Possibility of creating a film studio at Camosun College a little closer to reality thanks to new provincial funding
Show business is big business in British Columbia’s capital and new provincial government funding to a local college could mean the potential for larger productions and bigger profits in the future, according to the film commissioner of the region.
Kathleen Gilbert, of the Vancouver Island South Film and Media Commission, told CBC Radio on Thursday that regional productions contributed about $ 55 million to the provincial economy in 2020 and that number would likely increase if the region had a studio. movies.
Gilbert’s comments follow an announcement from Camosun College that the province will provide $ 150,000 to the school to explore educational opportunities for students in the film industry and the possible development of a film studio on the college’s intercity campus in Victoria.
“If we were to get some of these really big shows, it could be the direct expense of one show rather than having to land 25 shows, which we have to do to make $ 55 million,” Gilbert said, during an interview on CBC On the island.
Despite the lack of studio space and a raging global virus, Gilbert says there are still plenty of TV and film productions filming in and around Victoria.
For privacy reasons – and to avoid spoilers – Gilbert can’t disclose all shows and movies shot about the city at this time, but she has taken note of the comedy flick. American dreamer, which she says was filmed locally and is due out on Netflix soon.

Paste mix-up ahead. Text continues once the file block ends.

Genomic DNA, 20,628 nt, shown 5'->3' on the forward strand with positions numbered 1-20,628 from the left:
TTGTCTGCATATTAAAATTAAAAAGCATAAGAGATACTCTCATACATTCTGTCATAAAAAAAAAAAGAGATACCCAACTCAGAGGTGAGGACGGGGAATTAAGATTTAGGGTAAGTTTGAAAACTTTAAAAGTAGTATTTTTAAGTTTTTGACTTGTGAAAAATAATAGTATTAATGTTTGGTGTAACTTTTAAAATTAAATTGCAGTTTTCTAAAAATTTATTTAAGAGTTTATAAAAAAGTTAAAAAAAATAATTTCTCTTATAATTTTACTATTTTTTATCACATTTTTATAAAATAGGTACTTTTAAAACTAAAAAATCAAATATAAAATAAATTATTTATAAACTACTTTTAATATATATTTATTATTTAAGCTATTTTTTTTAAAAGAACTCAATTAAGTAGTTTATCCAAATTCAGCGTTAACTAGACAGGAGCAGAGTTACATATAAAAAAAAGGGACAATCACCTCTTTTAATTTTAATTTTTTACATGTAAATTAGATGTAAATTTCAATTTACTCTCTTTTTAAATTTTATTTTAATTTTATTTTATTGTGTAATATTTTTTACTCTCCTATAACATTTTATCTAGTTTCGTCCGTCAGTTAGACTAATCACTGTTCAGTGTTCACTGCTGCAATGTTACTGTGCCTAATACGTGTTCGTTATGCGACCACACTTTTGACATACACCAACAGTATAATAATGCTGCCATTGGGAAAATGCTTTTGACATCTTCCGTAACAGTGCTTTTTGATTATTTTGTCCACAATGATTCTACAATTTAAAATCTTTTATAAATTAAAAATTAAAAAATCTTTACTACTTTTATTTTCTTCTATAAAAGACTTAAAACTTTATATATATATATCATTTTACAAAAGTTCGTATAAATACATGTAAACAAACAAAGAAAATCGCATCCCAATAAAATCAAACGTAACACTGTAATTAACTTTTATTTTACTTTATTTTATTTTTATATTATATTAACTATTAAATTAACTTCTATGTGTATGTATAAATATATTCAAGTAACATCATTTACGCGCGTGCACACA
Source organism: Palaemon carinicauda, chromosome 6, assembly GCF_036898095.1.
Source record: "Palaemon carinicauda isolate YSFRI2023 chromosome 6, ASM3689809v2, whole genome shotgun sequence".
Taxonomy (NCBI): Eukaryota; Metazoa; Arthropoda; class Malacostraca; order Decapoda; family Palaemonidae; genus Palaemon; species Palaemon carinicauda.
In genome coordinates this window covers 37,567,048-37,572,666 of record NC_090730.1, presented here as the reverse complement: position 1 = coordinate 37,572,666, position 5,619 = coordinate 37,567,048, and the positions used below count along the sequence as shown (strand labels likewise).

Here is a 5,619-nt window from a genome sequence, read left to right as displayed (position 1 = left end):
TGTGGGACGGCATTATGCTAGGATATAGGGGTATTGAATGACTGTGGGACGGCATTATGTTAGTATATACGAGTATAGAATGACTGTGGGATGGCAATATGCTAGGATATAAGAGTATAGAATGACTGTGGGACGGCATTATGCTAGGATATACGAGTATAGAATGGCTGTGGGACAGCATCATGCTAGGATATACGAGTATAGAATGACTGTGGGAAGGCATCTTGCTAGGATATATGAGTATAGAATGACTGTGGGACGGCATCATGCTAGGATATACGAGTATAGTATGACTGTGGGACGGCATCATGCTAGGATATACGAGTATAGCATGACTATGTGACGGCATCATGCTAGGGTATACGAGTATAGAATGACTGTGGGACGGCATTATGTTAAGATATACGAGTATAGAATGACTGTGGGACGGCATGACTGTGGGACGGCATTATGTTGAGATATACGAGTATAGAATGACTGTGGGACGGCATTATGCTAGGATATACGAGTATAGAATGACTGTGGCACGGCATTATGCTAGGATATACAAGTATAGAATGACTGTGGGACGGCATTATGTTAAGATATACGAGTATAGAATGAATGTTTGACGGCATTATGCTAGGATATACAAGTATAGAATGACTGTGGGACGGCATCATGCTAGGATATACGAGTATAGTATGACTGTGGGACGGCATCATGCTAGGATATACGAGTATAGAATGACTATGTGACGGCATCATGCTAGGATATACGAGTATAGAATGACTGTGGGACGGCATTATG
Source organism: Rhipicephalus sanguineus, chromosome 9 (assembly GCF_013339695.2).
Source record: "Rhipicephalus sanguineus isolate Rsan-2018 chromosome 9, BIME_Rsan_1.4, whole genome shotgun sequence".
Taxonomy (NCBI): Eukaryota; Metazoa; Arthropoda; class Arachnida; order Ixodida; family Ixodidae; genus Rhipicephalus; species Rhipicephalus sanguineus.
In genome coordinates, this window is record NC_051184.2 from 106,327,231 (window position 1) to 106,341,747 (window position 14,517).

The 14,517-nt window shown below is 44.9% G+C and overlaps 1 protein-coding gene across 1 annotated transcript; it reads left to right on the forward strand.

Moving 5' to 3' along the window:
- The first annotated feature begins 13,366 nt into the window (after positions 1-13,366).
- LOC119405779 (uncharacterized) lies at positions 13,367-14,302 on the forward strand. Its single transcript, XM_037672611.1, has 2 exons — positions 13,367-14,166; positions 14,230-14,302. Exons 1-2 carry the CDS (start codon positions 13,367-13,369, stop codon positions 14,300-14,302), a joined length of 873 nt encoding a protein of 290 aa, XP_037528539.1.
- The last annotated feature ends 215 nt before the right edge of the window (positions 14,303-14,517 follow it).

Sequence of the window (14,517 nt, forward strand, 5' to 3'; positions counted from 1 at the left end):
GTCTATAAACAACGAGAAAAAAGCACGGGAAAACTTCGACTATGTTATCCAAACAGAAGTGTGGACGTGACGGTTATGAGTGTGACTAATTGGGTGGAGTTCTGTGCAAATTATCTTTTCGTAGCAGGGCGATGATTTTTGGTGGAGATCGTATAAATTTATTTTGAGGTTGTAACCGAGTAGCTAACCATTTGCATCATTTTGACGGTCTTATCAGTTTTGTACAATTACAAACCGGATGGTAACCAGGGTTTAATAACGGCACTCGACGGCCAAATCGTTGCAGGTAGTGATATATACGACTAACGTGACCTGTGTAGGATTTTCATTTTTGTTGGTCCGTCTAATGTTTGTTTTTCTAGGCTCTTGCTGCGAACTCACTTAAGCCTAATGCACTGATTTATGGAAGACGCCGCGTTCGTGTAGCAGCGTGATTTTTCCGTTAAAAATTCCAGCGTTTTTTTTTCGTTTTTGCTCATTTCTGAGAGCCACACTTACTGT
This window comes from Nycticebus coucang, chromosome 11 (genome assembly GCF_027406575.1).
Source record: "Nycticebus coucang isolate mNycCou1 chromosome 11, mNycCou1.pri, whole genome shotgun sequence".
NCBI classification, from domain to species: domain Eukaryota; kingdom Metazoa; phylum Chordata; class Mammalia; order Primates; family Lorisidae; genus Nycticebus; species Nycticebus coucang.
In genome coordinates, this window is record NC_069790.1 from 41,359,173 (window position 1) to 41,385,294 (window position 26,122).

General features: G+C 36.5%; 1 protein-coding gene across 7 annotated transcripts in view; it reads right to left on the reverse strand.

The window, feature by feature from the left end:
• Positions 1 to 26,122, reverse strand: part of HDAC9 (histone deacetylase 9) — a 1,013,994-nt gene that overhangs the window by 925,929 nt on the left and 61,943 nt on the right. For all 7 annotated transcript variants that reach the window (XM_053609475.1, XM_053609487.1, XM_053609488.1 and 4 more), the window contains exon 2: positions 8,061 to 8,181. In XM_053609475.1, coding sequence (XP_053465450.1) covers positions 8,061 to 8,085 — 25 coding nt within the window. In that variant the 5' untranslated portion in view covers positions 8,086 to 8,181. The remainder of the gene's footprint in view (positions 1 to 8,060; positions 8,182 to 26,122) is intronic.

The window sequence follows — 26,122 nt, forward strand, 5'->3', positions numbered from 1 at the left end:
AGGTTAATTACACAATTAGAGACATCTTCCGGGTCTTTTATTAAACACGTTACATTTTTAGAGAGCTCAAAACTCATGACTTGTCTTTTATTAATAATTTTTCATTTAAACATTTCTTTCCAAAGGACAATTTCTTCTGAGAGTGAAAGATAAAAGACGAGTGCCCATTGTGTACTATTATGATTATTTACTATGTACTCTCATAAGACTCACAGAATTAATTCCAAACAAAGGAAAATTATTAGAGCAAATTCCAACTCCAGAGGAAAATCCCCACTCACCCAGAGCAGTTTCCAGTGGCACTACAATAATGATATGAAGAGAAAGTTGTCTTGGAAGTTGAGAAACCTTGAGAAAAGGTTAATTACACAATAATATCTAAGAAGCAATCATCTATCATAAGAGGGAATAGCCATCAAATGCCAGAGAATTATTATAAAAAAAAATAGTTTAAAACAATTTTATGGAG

The cast includes actors Peter Dinklage and Shirley MacLaine, as well as the local Island of Letterkenney fame Michelle Mylett.
And Gilbert said the commission is also working on securing a number of summer and fall projects.
New provincial money could help motivate more locals to work in the industry, according to a statement from Camosun College.
“Training opportunities could include carpentry and electrical programs for trades students, new diploma and certificate programs like digital animation, and vocational training programs for people in the industry,” he said. said Sherri Bell, president of the college.
Lana Popham, MP for Saanich South, also expressed her enthusiasm for the opportunities that a college studio could create.
“This investment could help Camosun achieve its goal of developing sound stages that can attract international productions and educate the next generation of people who do the incredible work behind the scenes in the film and television industry,” Popham said.
The college sets up an advisory committee to help with planning.
And in the meantime, Gilbert said the unusual filming locations were among the highlights of the region.
“We have castles and lighthouses, things you can’t find elsewhere in British Columbia”